post #802 of 898
Quote:
Originally Posted by neonorchid View Post
 

gilberoni, that was not exclusive of RH's research, it was clearly backed by statistics etc., and discussed here over and over two three years ago, probably longer.

 

Fwiw, When i began reading of phantom foot slip and catch falls, first thing i thought of in my minds eye was a highly shaped sidecut locking in, shortly after i read of just that. Straight skis don't have the tendency to hook up catch a edge and lock in like shaped skis. In a slip and catch scenario straight skis are 100x more likely to release then a shaped ski.

 

I read somewhere here that rocketed skis have a bit more of a chance to release so i placed early rise at the top of the list of wants for my last ski purchase, although actually i think it was said of a combo of tip and tail rocker. I'll say there are occasions were i find my up hill ski locks in pulling away from the fall line (direction of travel). To date i've been lucky enough to have the room around me to run it out, reeling the downhill ski inward toward the ski with a mind of it's own and then reinitiating a turn out of harms way and back into the fall line. I have to say it's unnerving knowing that is 3/4's of the ingredient of a fantom foot event. Saving grace being center of gravity and leg extension is just enough to keep me out of the back seat, where upper lower leg/knee angulation relative to momentum and tourso present a different set of forces to the knee. I wanna say i learned the just let em run "ride it out" approach from years of skiing very long straight skis, but idk, just thankful i'm not a statistic here. YMMV.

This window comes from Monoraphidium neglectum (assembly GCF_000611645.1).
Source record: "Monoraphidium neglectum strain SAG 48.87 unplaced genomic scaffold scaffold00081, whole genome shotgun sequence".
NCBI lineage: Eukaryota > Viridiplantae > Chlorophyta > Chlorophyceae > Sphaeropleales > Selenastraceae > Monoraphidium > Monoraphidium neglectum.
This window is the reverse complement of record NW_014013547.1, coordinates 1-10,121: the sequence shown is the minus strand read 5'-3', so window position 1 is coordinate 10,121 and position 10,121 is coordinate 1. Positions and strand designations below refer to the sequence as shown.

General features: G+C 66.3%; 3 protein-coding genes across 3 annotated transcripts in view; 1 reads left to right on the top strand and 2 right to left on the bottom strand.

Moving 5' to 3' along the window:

Neonorchild

Rick Howell said that he would post the research that showed that shaped skis cause knee injuries - I have never seen this research.  You said it was back by statistics, which infers that this information is published.  So lets see it ? You are rambling on about phantom foot and slip catch.  That is not research.

post #803 of 898
Quote:
Originally Posted by neonorchid View Post
 

gilberoni, that was not exclusive of RH's research, it was clearly backed by statistics etc., and discussed here over and over two three years ago, probably longer.

 

Fwiw, When i began reading of phantom foot slip and catch falls, first thing i thought of in my minds eye was a highly shaped sidecut locking in, shortly after i read of just that. Straight skis don't have the tendency to hook up catch a edge and lock in like shaped skis. In a slip and catch scenario straight skis are 100x more likely to release then a shaped ski.

 

I read somewhere here that rocketed skis have a bit more of a chance to release so i placed early rise at the top of the list of wants for my last ski purchase, although actually i think it was said of a combo of tip and tail rocker. I'll say there are occasions were i find my up hill ski locks in pulling away from the fall line (direction of travel). To date i've been lucky enough to have the room around me to run it out, reeling the downhill ski inward toward the ski with a mind of it's own and then reinitiating a turn out of harms way and back into the fall line. I have to say it's unnerving knowing that is 3/4's of the ingredient of a fantom foot event. Saving grace being center of gravity and leg extension is just enough to keep me out of the back seat, where upper lower leg/knee angulation relative to momentum and tourso present a different set of forces to the knee. I wanna say i learned the just let em run "ride it out" approach from years of skiing very long straight skis, but idk, just thankful i'm not a statistic here. YMMV.